Contemporary · diverse characters · lgbtqia content · Novella · sci-fi / fantasy

REVIEW: To The Flame by A.E. Ross

The Official Description: Seattle boy Emerson Oakley is about to find that the strangest thing about his first year at West Virginia’s Vance University isn’t the neighbor in the next dorm over, who ghosts him after one kiss. It’s the fact that he keeps having his life saved by a stranger who seems to know about each accident before it happens.

Morrie Crisp, whose moth-person powers finally emerged at the most inconvenient time, is just trying to figure out how to deal with their crush on the boy next door, and all the different ways they’ve seen him die.

As Emerson tries to get to the bottom of who his pre-cog savior could be, his relationship with Morrie becomes extra complicated as their undeniable attraction to one another becomes a liability to both. Even as Morrie struggles to keep Emerson safe, Emerson is intent on igniting the fire between them, into which Morrie is naturally drawn.

What is a reasonable response to falling in love when the world itself is without reason? Unfortunately, neither one of them has any idea.

Just the facts: Novella, sci-fi/fantasy, queer, diverse

A unique, diverse, beautifully bizarrely fantastic novella. – Kinzie Things

My thoughts bit: I’ve always been a little obsessed with the Moth-man mythology… finally a book that fills up my imagination!!!

A.E. Ross has taken an urban legend/myth and made it their own. This novella is about two people who meet one night and are far more entangled with one another than they can predict.

Emerson is a student and after a party one night, he shares a kiss with his neighbour… then that neighbour basically ignores him. At the same time as his heart is being a little bit broken, he’s being saved…by a voice on the radio. Literally, he will be walking along and listening to the radio station and will hear “Emerson, don’t jaywalk”. I absolutely loved this.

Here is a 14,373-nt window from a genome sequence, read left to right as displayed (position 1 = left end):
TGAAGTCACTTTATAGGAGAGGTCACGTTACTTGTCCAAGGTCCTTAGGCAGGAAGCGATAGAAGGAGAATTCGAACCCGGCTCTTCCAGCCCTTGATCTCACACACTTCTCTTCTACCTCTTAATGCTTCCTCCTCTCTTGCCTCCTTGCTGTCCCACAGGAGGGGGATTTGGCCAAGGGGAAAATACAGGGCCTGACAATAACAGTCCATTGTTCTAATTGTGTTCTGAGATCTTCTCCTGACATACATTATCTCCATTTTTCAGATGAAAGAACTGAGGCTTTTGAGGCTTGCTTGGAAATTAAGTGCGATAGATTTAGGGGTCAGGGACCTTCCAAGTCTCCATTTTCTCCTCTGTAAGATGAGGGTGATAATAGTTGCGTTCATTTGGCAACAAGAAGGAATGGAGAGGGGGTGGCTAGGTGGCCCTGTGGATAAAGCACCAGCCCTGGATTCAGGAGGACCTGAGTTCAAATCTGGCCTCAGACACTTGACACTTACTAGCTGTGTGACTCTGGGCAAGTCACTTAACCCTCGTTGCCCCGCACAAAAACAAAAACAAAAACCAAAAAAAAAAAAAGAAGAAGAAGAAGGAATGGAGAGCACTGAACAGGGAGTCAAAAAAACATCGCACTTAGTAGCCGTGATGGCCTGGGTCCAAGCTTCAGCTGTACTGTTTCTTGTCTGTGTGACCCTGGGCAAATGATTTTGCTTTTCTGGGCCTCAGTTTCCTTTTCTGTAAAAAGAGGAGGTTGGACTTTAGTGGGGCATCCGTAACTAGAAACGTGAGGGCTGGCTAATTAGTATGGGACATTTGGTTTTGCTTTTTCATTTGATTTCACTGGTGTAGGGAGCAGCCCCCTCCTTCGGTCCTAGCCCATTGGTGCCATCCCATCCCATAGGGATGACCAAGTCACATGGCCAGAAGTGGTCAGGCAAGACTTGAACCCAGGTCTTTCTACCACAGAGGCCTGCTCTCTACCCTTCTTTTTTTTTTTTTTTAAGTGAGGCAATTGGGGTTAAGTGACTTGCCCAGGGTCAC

Morrie Crisp is Emerson’s next door neighbour and dealing with new powers that have emerged.  The thing is that as a moth person, Morrie can see the ways in which Emerson may die. How do you even begin to get your brain wrapped around that? You like someone, and you can see all that bad things that may happen to them.

There are some quick flashbacks in this novella that gives a bit of back story for Morrie. Ross has developed a tiny bit of background for the moth person mythology… but I wanted more! That’s not a criticism; I really wanted to read more of the world Ross touched on in this novella.

The descriptions of Morrie as a moth person were a little cryptic and teasing, and I really enjoyed them. Ross’ writing allowed me the room for my imagination to contribute a bit in terms of what Morrie’s existence must be like. The characters were well written and I felt as though I got a great idea of what their differing personalities were like despite the brevity of the work.

Loved the diversity in this. I really love reading along and just having diverse characters there on the page… no explanations… because there’s none necessary. I’m probably not putting the in a way that makes sense. But, I just love the fact that some books are starting to have diversity just as part of it without expiation. That is what I want.

Things You May Want To Know: Please be aware, I’m by no means an expert on what may or may not have the potential to disturb people. I simply list things that I think a reader might want to be aware of. In this book: (SPOILERS) death of a relative, death omens, alcohol use/intoxication, vaping, dangerous situations

Readalikes: Other stories that are similar or give the same feel.

Links: Goodreads // The Author // The Publisher

I received an ARC of To The Flame by A.E. Ross from NineStar Press via NetGalley in exchange for an unbiased review.

ratings legend

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